Ahead of his showdown with Pete Sampras as part of World Tennis Day

Agassi relishing return to London



Originally published on 26/02/14

Agassi and Sampras will go toe-to-toe at Earls Court 2 on March 3, one half of a London double header featuring Ivan Lendl versus Pat Cash, a rematch of the 1987 Wimbledon final.

It is the first time that London has hosted an exhibition as part of World Tennis Day, but Agassi, who won his maiden Grand Slam at Wimbledon in 1992, believes playing in the UK helped define him as a player.

“The last time I played in London was for the opening celebration for the roof on Centre Court [in 2009] but I’ve been there a handful of times since to enjoy the city,” Agassi said.

“I always look for excuses to stop off there and I can’t think of much of a better one than to step on the court with Pete – it brings back a lot of memories but for me it is an excuse to engage with people who really made my career I believe what it is today.

“I learned so much from Wimbledon, I learned so much from the people, from getting over that finish line for the first time. It’s a place where my wife shined, it’s a place where I learned how to bow, where I learned how to grow up, so a lot of memories come flooding back when I am there, I really enjoy being there and I look forward to any excuse to coming.”

After making his Wimbledon debut in 1987 (the year Cash beat Lendl in the final and started the tradition of climbing up to the player’s box to celebrate with his friends and family), Agassi, who lost in the first round with a straight-sets defeat to Henri Leconte, did not play at the grass court major again for four years.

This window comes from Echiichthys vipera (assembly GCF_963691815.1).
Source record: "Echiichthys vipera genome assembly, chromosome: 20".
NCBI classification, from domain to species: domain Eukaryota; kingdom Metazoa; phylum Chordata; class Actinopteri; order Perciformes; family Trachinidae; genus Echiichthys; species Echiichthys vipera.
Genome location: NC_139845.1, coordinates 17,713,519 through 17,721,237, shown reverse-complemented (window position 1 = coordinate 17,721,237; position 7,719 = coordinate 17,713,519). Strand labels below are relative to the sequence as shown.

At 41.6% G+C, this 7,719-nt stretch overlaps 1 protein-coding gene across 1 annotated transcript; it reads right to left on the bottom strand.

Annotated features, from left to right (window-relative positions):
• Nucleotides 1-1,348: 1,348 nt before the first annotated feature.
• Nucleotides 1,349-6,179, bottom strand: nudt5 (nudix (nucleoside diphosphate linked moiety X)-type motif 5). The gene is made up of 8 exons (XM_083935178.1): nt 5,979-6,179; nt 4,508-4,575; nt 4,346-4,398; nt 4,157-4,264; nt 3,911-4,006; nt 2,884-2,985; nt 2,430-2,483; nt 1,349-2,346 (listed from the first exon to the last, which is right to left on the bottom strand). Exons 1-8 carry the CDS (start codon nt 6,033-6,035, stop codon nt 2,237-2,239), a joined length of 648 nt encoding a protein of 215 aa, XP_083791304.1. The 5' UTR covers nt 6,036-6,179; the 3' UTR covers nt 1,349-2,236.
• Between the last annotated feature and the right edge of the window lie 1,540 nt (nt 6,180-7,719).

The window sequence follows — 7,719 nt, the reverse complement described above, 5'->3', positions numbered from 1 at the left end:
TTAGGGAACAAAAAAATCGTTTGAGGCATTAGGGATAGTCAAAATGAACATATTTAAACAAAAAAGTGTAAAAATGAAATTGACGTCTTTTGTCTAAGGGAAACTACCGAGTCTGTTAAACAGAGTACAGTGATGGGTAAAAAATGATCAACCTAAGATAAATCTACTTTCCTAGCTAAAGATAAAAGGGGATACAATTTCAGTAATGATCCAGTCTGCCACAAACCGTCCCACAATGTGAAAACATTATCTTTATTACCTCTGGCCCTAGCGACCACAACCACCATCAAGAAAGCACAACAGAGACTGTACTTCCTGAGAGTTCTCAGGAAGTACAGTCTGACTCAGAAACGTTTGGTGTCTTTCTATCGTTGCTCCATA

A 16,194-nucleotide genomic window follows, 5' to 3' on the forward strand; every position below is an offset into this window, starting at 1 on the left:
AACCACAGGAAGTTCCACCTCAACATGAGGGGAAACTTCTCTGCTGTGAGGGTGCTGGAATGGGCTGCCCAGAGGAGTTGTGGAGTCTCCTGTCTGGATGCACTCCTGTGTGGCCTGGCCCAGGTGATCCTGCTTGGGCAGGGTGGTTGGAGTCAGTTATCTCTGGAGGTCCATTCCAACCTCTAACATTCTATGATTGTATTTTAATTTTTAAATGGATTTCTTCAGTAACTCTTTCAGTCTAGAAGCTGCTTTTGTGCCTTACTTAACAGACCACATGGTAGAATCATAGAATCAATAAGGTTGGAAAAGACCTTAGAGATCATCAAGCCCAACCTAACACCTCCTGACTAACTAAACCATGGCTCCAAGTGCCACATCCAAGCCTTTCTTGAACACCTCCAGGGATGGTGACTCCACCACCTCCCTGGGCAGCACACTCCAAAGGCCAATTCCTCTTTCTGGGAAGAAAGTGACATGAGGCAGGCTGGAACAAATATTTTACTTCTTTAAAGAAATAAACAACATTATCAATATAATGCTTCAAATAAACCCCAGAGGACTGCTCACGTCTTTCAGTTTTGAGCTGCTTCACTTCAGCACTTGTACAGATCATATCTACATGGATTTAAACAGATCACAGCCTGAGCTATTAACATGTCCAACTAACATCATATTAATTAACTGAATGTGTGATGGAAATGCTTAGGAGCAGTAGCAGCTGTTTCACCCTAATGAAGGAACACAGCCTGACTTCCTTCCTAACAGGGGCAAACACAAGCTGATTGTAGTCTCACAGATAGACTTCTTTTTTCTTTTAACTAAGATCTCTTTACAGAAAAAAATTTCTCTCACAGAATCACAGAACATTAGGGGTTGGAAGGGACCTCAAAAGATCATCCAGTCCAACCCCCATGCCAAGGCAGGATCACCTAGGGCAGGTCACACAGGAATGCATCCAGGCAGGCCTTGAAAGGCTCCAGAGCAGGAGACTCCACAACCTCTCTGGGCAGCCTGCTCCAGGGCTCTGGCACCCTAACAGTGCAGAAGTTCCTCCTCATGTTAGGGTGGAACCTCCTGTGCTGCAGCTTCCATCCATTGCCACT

Agassi, who objected to the tournament’s predominantly white dress code, returned to the All England Club in 1991 and a year later won the first of his eight majors on Centre Court.

“My first experience in England was not a good one,” admitted Agassi. “It was a time in my life I felt very overmatched by big cities and cultures and add on top of that playing on a surface that was very foreign to me, I felt like an intruder in the very event I was playing in.

“The way it worked as far as court times, not to mentioned being dispatched by Henri Leconte in 47 minutes didn’t add to my experience on Court Two. Really I just felt like I was playing in an overgrown dolls house. It was a bizarre, out-of-body experience for me and it left me not wanting to come back for a number of reasons, which I didn’t for three or four years.”

However, Agassi, who spent 101 weeks as world No.1, believes he has a special relationship with British tennis fans.

“When I gave in to what Wimbledon means in our sport and what Wimbledon means in my life and career, I showed up and was embraced and forgiven, and as a result of that it was very easy for me to return that generosity in kind.

 “I think it was a relationship that grew to be very unique, so every time I played after that, regardless of whether it was a good showing or not, there was a lot of faith we always maintained in one another and it helped me accomplish a lot of dreams.”

World Tennis Day takes place on March 3. For more information visit


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